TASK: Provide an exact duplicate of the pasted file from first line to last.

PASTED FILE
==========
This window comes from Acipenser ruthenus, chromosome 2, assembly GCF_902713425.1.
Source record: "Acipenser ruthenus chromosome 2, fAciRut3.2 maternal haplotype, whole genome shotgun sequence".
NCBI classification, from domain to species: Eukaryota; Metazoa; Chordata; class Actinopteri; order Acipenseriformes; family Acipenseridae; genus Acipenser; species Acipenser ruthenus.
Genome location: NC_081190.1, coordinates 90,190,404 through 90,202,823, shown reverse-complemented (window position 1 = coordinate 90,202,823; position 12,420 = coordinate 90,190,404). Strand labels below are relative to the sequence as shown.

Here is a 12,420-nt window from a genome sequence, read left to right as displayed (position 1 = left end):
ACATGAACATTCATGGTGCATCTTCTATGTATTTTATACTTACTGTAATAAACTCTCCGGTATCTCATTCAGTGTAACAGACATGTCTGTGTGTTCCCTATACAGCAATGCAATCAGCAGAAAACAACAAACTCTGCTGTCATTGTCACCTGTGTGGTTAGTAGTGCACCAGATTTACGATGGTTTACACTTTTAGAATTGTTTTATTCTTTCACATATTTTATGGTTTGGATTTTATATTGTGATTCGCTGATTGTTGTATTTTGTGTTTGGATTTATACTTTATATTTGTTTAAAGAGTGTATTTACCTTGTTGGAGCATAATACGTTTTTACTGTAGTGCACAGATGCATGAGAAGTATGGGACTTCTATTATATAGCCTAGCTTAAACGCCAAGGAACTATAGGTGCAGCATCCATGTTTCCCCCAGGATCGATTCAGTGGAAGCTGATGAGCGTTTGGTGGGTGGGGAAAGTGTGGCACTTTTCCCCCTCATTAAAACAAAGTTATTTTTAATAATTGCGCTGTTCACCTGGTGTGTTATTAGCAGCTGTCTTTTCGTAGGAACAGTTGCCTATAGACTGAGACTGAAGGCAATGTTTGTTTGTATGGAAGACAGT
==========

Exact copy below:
This window comes from Acipenser ruthenus, chromosome 2, assembly GCF_902713425.1.
Source record: "Acipenser ruthenus chromosome 2, fAciRut3.2 maternal haplotype, whole genome shotgun sequence".
NCBI classification, from domain to species: Eukaryota; Metazoa; Chordata; class Actinopteri; order Acipenseriformes; family Acipenseridae; genus Acipenser; species Acipenser ruthenus.
Genome location: NC_081190.1, coordinates 90,190,404 through 90,202,823, shown reverse-complemented (window position 1 = coordinate 90,202,823; position 12,420 = coordinate 90,190,404). Strand labels below are relative to the sequence as shown.

Here is a 12,420-nt window from a genome sequence, read left to right as displayed (position 1 = left end):
ACATGAACATTCATGGTGCATCTTCTATGTATTTTATACTTACTGTAATAAACTCTCCGGTATCTCATTCAGTGTAACAGACATGTCTGTGTGTTCCCTATACAGCAATGCAATCAGCAGAAAACAACAAACTCTGCTGTCATTGTCACCTGTGTGGTTAGTAGTGCACCAGATTTACGATGGTTTACACTTTTAGAATTGTTTTATTCTTTCACATATTTTATGGTTTGGATTTTATATTGTGATTCGCTGATTGTTGTATTTTGTGTTTGGATTTATACTTTATATTTGTTTAAAGAGTGTATTTACCTTGTTGGAGCATAATACGTTTTTACTGTAGTGCACAGATGCATGAGAAGTATGGGACTTCTATTATATAGCCTAGCTTAAACGCCAAGGAACTATAGGTGCAGCATCCATGTTTCCCCCAGGATCGATTCAGTGGAAGCTGATGAGCGTTTGGTGGGTGGGGAAAGTGTGGCACTTTTCCCCCTCATTAAAACAAAGTTATTTTTAATAATTGCGCTGTTCACCTGGTGTGTTATTAGCAGCTGTCTTTTCGTAGGAACAGTTGCCTATAGACTGAGACTGAAGGCAATGTTTGTTTGTATGGAAGACAGT